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Thanks Jack!

 

It helps a bunch. Not for this particular project, as we are restricted to 100kb, but it will for future projects i'm sure.

 

Whilst I'm here, have you made a lite version of the CSSPlugin by any chance?  

 

It's around ~33kb presently, and that's the minified version. It would be awesome if there was a version a tad smaller, perhaps with less features?

 

And is there a TweenNano equivalent for JS? Or is TweenLite.min.js the smallest it goes (~25kb). 

 

Don't get me wrong, that it TINY!!! But when we work on banners every byte counts sometimes, I'm almost saddened to say. I just built an entire banner using TimelineLite, only to discover I was 10kb over the filesize, and had to replace all the beautiful TimeLineLite code with TweenLite & delays :D

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A few comments:

  1. I totally understand the pressure to keep banner ad file size down. The ad networks impose some pretty strict limitations. I feel your pain ;)
  2. gzipped, my software says that TweenLite + CSSPlugin combined are around 14kb.
  3. No, there isn't a TweenNano for JS at this point. We have certainly considered it, but...

In order to get from TweenLite + CSSPlugin to TweenNano (with part of CSSPlugin), we have to rip out a bunch of features. In many cases, that's fine. You probably don't need them all in every project. However, imagine how frustrating it will be when you hit that wall and there's some little feature in TweenLite that TweenNano lacks and you really need it in your project. We fear this is bound to happen quite a bit if we offer a TweenNano solution. 

 

In the Flash days where Tween* gets compiled into any swf, it was impossible (well, impractical) to leverage the browser's cache for this common library among ads. So, for example, if you go to a web page where there are 5 ads and they all use TweenLite inside each swf, the user technically had to load TweenLite 5 times! Seems wasteful, right? However, one of the biggest benefits of HTML5/JS technology is that it can leverage the browser's cache much more effectively, so in that same scenario if all 5 ads use TweenLite which is sitting on a CDN, it'd load very quickly ONCE and then all the ads would leverage that. And then when you go to another page that uses TweenLite on that ad network, there's ZERO cost because it'd use the cached version again.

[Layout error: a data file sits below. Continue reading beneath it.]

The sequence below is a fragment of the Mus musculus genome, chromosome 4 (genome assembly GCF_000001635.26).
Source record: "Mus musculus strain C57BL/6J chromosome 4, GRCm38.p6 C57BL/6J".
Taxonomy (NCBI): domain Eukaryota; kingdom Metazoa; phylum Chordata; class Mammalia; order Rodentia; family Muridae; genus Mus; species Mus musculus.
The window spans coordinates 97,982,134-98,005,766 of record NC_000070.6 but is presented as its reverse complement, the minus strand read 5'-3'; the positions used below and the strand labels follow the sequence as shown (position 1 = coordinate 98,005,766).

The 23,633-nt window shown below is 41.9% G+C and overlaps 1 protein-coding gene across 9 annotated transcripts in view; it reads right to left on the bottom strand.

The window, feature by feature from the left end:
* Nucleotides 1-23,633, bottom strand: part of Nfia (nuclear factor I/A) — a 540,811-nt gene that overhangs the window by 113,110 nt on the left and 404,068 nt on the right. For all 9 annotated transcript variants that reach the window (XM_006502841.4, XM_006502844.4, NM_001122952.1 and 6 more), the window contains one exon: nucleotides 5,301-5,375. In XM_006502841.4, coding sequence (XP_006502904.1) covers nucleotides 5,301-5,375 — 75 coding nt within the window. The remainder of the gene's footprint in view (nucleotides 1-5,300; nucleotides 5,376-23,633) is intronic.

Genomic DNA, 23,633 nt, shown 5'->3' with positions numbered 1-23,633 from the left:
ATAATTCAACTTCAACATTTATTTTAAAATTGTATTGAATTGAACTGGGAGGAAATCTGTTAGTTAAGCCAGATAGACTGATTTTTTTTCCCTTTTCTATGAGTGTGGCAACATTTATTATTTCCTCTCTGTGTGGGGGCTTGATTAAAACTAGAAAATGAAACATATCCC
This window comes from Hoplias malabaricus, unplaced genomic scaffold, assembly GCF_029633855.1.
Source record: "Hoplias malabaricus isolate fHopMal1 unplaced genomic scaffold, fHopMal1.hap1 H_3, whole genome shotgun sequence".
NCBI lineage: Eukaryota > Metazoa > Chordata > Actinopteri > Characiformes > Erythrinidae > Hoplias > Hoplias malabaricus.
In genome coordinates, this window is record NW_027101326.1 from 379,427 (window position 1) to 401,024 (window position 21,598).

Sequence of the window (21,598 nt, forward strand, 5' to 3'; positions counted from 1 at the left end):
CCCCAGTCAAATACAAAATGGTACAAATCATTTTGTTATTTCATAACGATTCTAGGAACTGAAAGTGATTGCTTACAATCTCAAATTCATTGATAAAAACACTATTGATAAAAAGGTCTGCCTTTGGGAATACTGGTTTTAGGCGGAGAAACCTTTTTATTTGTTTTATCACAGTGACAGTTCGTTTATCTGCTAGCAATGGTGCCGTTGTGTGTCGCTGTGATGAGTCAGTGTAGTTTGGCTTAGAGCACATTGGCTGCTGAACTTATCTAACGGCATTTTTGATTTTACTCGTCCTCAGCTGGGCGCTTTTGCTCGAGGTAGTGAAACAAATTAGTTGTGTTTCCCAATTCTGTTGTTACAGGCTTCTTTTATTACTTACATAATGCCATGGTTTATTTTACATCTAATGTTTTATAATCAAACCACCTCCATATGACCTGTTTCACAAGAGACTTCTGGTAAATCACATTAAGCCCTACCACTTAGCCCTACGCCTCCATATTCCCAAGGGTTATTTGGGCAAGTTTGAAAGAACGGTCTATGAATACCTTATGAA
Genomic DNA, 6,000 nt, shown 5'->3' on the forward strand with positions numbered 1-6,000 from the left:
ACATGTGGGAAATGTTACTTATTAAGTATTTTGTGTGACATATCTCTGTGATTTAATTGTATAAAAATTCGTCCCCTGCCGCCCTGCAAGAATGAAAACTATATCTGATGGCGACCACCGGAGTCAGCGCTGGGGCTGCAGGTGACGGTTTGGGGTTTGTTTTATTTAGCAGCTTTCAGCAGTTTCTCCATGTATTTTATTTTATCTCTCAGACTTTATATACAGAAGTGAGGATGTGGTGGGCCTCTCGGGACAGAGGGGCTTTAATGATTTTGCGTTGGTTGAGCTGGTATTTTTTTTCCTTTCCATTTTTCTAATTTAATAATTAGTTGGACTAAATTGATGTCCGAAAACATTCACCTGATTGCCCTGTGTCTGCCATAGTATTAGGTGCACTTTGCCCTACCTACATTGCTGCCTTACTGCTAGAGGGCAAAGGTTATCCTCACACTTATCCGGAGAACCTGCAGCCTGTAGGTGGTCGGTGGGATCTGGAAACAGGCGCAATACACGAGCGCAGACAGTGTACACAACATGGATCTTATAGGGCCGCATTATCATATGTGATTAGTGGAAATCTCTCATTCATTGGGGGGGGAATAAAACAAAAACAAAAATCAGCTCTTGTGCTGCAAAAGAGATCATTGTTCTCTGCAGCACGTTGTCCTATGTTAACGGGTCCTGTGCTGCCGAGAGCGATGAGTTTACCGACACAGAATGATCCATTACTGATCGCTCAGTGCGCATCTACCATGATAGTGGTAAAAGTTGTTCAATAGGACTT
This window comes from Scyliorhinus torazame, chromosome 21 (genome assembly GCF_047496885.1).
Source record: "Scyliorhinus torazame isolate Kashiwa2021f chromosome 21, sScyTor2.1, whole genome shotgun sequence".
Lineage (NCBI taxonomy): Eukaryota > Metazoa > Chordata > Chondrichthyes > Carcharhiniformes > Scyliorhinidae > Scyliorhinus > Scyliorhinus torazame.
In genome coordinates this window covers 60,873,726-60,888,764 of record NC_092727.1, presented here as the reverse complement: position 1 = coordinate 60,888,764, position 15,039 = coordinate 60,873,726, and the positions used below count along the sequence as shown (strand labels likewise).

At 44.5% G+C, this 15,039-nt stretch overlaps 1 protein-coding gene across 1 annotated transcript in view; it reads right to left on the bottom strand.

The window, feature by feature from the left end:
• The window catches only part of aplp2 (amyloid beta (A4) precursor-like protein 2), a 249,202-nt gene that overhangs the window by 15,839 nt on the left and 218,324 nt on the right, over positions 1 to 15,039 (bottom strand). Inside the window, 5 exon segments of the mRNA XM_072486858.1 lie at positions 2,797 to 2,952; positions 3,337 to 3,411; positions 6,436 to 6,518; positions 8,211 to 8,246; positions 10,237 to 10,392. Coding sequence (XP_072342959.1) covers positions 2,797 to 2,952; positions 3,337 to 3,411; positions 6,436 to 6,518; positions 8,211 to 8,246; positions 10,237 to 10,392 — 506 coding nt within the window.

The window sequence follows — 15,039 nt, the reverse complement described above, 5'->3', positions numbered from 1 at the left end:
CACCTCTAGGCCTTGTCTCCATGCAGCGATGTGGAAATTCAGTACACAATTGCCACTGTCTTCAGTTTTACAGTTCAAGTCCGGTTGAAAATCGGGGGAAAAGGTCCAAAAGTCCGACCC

With that in mind, is it wise to create a crippled version of TweenLite (which is already pretty darned lightweight) to save a few kb? Are we helping our users or does it actually hurt things because it adds yet another flavor (TweenLite, TweenMax, and now TweenNano)? Folks might not quite understand what all the differences are, and we'd be broadening the surface area of the API. Is the tradeoff worthwhile? Remember, bandwidth is constantly improving around the globe too. 

 

Our hope is that banner ad networks will standardize on TweenLite/CSSPlugin, put it on their CDNs, and not count that file size against banner ad creators like yourself. I think that's a win-win-win for everyone because:

  • It separates the core animation engine from the actual banner ad assets. It seems silly to penalize every banner ad (kb-wise) for that core that's pretty essential and could be shared among them all. Imagine if the Flash Player itself had to be downloaded each and every time a swf showed up on a page - it's a little bit like that.